Writing 101: What's the Point?

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Much has been said about writing being both a science and an art. And while some forms of writing involve varying degrees of creativity, they all share one requirement: they all need a "point." Not just a topic, but a reason or a conclusion that a reader should be able to distinguish.

It doesn't matter whether you're tasked to write an essay, a marketing piece, a website, a blog, a social media post, a news article, or a scientific paper (this is especially true for technical documents such as position papers, scientific documents and technical manuals) — everything needs a point.

While it may sound simple enough, a lot of writers struggle with this concept—whether they're aware of it or not. Writing is a skill that's made up of a lot of different parts after all, and the ability to drive a reader or audience towards a clear, concise point is one that the best writers and communicators share.

There are a lot of ways to arrive at a point. Unless you're writing a very structured piece, such as a technical manual or scientific paper, a lot of writing types aren't linear. For example, news writing requires "the point" to be at the very beginning, while long form magazine articles that are meant to entertain can take a more creatively varied route. With that being said, a reader should still be able to tell what it's about just by looking at the title or by reading the first paragraph.

Create an Outline

A common way to stay on topic is by creating an outline based on a statement—which is the central "point" of what you're doing. For freelancers, that would be the basis of your "pitch" to your clients. Think of a central point, then structure your outline to build around it.

If you need a tip on how to structure an outline, create questions that you want your article or piece to answer. Doing this can help you avoid unnecessary deviation from your topic, which is a waste of time and effort.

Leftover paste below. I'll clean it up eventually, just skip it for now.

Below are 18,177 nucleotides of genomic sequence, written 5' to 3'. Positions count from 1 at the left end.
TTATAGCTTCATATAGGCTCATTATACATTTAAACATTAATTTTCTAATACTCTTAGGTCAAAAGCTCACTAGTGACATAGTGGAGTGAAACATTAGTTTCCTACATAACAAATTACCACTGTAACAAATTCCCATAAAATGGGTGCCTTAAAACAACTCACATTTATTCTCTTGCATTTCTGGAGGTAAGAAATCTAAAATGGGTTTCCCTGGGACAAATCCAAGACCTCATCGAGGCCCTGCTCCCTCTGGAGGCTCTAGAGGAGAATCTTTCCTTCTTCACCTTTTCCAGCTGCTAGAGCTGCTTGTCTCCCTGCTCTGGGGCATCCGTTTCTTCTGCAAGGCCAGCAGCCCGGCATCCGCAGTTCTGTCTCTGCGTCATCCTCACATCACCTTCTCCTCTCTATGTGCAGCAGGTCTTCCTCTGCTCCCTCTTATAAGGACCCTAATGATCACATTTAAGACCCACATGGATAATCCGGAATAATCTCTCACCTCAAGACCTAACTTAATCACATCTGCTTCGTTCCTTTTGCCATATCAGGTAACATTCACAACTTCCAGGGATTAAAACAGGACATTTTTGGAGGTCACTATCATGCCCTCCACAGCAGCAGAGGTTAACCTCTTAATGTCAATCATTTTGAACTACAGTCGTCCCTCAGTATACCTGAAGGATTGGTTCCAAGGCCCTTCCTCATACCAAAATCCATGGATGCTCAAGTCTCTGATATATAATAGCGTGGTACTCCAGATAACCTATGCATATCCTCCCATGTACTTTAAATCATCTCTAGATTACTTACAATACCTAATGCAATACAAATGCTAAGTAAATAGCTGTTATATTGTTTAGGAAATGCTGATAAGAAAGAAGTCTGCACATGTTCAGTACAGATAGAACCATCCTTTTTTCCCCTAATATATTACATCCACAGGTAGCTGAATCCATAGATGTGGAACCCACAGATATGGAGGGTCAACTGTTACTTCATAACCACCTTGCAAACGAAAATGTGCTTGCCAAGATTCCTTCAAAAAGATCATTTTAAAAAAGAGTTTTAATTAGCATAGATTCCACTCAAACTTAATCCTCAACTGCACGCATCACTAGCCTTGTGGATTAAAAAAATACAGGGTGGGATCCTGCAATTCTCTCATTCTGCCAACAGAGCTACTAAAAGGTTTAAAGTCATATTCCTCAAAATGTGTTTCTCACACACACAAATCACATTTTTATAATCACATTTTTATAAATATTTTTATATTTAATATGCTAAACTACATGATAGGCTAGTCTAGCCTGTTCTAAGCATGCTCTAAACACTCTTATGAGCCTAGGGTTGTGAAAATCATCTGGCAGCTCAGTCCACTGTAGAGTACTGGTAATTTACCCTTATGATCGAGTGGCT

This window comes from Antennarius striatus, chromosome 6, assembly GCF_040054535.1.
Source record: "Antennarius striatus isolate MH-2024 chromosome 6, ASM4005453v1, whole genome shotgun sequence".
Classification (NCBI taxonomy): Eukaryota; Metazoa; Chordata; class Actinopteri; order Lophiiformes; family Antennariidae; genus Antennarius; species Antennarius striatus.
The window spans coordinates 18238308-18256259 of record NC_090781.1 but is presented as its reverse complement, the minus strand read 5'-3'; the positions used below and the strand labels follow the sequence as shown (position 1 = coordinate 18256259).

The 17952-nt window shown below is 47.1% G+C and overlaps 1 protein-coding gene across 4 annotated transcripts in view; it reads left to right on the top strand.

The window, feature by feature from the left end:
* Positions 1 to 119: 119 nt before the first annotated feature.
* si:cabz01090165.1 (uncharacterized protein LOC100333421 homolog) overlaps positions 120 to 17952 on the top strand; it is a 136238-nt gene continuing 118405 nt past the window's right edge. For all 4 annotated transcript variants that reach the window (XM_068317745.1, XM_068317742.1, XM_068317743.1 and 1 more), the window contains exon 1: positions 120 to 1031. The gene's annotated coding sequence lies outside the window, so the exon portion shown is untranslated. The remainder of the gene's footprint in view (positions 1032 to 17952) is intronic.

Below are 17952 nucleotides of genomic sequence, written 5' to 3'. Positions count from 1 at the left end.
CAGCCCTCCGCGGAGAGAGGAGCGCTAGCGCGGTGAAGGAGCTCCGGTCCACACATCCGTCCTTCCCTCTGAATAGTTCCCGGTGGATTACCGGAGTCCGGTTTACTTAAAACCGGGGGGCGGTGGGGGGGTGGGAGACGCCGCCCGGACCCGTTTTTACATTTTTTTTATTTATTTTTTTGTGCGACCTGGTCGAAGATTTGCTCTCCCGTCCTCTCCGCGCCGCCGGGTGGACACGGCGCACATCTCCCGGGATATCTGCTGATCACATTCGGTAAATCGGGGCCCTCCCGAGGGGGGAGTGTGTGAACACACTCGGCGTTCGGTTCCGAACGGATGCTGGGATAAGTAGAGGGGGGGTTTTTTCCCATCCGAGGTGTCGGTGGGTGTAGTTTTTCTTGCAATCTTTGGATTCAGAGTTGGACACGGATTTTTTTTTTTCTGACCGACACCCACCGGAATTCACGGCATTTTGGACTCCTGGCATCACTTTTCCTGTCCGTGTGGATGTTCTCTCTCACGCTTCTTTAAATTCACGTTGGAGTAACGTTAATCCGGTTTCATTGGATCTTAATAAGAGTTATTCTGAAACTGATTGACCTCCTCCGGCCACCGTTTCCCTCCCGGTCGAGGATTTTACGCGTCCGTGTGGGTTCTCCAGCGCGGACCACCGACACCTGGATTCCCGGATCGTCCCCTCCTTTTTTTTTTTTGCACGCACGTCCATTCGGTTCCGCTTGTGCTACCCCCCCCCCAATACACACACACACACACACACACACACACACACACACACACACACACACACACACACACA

Sharpen the Point

"Sharpening the point" is related to the previous part about outlines, and should be used to improve your pitch. It basically means narrowing your pitch or central point into a very specific line of thought. This can be applied to topics that are either very general, or ones that are too complex or vague. 

For example, if you're thinking of writing about "The History of The Beatles", you have to consider that an all-encompassing topic like that could take weeks (or months) of research and writing. Unless you've been tasked to write an entire encyclopedia entry about the famous band, it's a topic that could go anywhere but ultimately lead to nowhere. Make it easy on yourself and sharpen your point by narrowing your topic down to be more specific. "Recent Examples of How The Beatles Influenced the Modern Music Industry" is a better way to structure your topic, as it has a clear point, purpose, and direction. It should also be easier to research and write about, and it sounds more compelling to your reader. 

You can then branch out your outline from there by following it up with logical questions that you need to answer, like "how the band influenced the most famous musicians today," "what are the styles and songwriting methods that can be traced back to the band," or add a list of recent remade songs.

Quick Tip for Casual Writing

Finally, here's a practical tip to make sure that you stay on-point: if you're writing a more casual, unstructured piece like a blog, you can skip on having to create an outline and draft by writing "what's the point?" on your very first line. It's a reminder to make sure that everything you write is aimed at, or contributes to, that point. 

Posted 1 September, 2015


Professional Writer, Editor

Sean is a professional tech journalist and editor with more than a decade of experience covering consumer tech and information security for both print and online publications. He currently works for an IT security company by day and freelances at night.

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